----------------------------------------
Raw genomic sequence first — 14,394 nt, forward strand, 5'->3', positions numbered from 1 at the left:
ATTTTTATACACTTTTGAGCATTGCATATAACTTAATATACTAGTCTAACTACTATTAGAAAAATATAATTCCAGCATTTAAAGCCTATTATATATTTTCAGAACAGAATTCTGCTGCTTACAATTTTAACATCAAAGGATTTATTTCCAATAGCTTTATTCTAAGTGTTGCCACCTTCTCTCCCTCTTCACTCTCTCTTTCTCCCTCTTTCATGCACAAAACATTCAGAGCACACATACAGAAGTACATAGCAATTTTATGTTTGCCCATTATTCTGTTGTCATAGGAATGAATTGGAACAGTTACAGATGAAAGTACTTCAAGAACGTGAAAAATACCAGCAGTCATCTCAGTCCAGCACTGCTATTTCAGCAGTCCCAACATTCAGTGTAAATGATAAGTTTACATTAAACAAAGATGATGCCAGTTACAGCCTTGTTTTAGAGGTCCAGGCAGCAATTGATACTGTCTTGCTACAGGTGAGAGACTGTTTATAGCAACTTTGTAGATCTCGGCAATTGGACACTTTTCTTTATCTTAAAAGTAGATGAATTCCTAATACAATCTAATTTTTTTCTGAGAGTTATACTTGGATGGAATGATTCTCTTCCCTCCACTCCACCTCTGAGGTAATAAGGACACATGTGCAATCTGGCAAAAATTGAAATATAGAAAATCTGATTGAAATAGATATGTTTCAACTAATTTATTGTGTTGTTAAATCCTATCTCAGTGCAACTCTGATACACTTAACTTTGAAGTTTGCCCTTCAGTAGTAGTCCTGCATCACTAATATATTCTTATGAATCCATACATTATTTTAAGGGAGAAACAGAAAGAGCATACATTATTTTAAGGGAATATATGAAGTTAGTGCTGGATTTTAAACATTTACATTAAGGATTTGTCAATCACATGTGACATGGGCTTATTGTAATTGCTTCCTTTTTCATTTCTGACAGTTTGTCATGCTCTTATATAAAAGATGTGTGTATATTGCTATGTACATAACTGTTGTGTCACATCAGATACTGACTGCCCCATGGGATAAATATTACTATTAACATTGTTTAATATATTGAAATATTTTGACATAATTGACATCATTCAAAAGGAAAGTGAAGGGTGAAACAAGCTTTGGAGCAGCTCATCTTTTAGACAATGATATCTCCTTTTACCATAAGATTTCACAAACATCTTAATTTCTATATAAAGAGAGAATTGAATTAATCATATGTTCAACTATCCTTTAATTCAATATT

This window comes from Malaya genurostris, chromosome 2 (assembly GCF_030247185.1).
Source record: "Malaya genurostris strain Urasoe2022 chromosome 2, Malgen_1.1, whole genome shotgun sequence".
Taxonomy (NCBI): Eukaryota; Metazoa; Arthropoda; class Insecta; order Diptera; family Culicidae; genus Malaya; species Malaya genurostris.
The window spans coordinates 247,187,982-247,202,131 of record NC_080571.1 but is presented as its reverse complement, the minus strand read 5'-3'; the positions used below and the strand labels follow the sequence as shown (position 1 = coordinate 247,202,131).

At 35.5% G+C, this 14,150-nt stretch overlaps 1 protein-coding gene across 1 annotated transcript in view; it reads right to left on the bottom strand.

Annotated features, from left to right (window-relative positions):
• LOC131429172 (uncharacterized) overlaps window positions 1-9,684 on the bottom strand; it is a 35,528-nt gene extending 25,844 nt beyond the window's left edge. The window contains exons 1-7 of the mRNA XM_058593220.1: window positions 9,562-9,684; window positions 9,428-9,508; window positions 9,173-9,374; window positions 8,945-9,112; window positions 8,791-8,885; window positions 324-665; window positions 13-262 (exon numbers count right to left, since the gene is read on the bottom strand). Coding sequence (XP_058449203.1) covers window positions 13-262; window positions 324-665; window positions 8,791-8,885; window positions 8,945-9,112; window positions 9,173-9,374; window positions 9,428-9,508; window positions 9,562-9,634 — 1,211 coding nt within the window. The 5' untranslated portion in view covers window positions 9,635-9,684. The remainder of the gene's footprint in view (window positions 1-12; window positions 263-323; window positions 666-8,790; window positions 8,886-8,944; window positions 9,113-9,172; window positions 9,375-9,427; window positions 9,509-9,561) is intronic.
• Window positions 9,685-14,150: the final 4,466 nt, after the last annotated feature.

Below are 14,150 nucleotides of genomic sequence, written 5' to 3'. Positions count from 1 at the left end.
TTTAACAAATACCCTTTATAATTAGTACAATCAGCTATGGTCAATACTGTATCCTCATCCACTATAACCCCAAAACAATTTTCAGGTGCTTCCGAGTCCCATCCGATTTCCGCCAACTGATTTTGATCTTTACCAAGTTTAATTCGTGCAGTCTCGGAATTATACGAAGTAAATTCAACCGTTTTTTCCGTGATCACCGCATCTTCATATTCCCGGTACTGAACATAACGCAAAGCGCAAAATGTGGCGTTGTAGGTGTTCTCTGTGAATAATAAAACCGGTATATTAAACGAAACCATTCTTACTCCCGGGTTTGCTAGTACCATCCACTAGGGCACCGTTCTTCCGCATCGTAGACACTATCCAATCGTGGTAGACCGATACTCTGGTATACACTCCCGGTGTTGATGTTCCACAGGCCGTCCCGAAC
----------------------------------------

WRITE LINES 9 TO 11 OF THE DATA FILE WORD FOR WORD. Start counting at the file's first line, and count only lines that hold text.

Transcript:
• LOC131429172 (uncharacterized) overlaps window positions 1-9,684 on the bottom strand; it is a 35,528-nt gene extending 25,844 nt beyond the window's left edge. The window contains exons 1-7 of the mRNA XM_058593220.1: window positions 9,562-9,684; window positions 9,428-9,508; window positions 9,173-9,374; window positions 8,945-9,112; window positions 8,791-8,885; window positions 324-665; window positions 13-262 (exon numbers count right to left, since the gene is read on the bottom strand). Coding sequence (XP_058449203.1) covers window positions 13-262; window positions 324-665; window positions 8,791-8,885; window positions 8,945-9,112; window positions 9,173-9,374; window positions 9,428-9,508; window positions 9,562-9,634 — 1,211 coding nt within the window. The 5' untranslated portion in view covers window positions 9,635-9,684. The remainder of the gene's footprint in view (window positions 1-12; window positions 263-323; window positions 666-8,790; window positions 8,886-8,944; window positions 9,113-9,172; window positions 9,375-9,427; window positions 9,509-9,561) is intronic.
• Window positions 9,685-14,150: the final 4,466 nt, after the last annotated feature.

Below are 14,150 nucleotides of genomic sequence, written 5' to 3'. Positions count from 1 at the left end.